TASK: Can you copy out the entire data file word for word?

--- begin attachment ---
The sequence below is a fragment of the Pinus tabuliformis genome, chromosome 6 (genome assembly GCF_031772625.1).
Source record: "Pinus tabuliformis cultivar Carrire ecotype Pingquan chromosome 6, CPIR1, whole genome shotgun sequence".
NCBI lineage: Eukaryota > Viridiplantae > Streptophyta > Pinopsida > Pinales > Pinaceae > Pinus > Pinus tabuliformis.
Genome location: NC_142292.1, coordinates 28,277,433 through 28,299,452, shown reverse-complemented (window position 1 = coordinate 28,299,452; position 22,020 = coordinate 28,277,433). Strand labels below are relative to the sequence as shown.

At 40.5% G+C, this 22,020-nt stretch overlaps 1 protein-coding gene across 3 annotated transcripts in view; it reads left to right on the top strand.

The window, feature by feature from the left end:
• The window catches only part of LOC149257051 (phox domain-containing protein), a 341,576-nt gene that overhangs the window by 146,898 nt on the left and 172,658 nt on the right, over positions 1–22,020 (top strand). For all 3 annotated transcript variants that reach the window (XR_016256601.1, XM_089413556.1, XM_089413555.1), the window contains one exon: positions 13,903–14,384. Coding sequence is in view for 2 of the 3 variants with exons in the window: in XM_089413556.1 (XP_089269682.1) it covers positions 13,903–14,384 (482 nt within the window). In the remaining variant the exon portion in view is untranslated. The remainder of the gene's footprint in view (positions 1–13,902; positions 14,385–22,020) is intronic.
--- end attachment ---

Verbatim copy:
The sequence below is a fragment of the Pinus tabuliformis genome, chromosome 6 (genome assembly GCF_031772625.1).
Source record: "Pinus tabuliformis cultivar Carrire ecotype Pingquan chromosome 6, CPIR1, whole genome shotgun sequence".
NCBI lineage: Eukaryota > Viridiplantae > Streptophyta > Pinopsida > Pinales > Pinaceae > Pinus > Pinus tabuliformis.
Genome location: NC_142292.1, coordinates 28,277,433 through 28,299,452, shown reverse-complemented (window position 1 = coordinate 28,299,452; position 22,020 = coordinate 28,277,433). Strand labels below are relative to the sequence as shown.

At 40.5% G+C, this 22,020-nt stretch overlaps 1 protein-coding gene across 3 annotated transcripts in view; it reads left to right on the top strand.

The window, feature by feature from the left end:
• The window catches only part of LOC149257051 (phox domain-containing protein), a 341,576-nt gene that overhangs the window by 146,898 nt on the left and 172,658 nt on the right, over positions 1–22,020 (top strand). For all 3 annotated transcript variants that reach the window (XR_016256601.1, XM_089413556.1, XM_089413555.1), the window contains one exon: positions 13,903–14,384. Coding sequence is in view for 2 of the 3 variants with exons in the window: in XM_089413556.1 (XP_089269682.1) it covers positions 13,903–14,384 (482 nt within the window). In the remaining variant the exon portion in view is untranslated. The remainder of the gene's footprint in view (positions 1–13,902; positions 14,385–22,020) is intronic.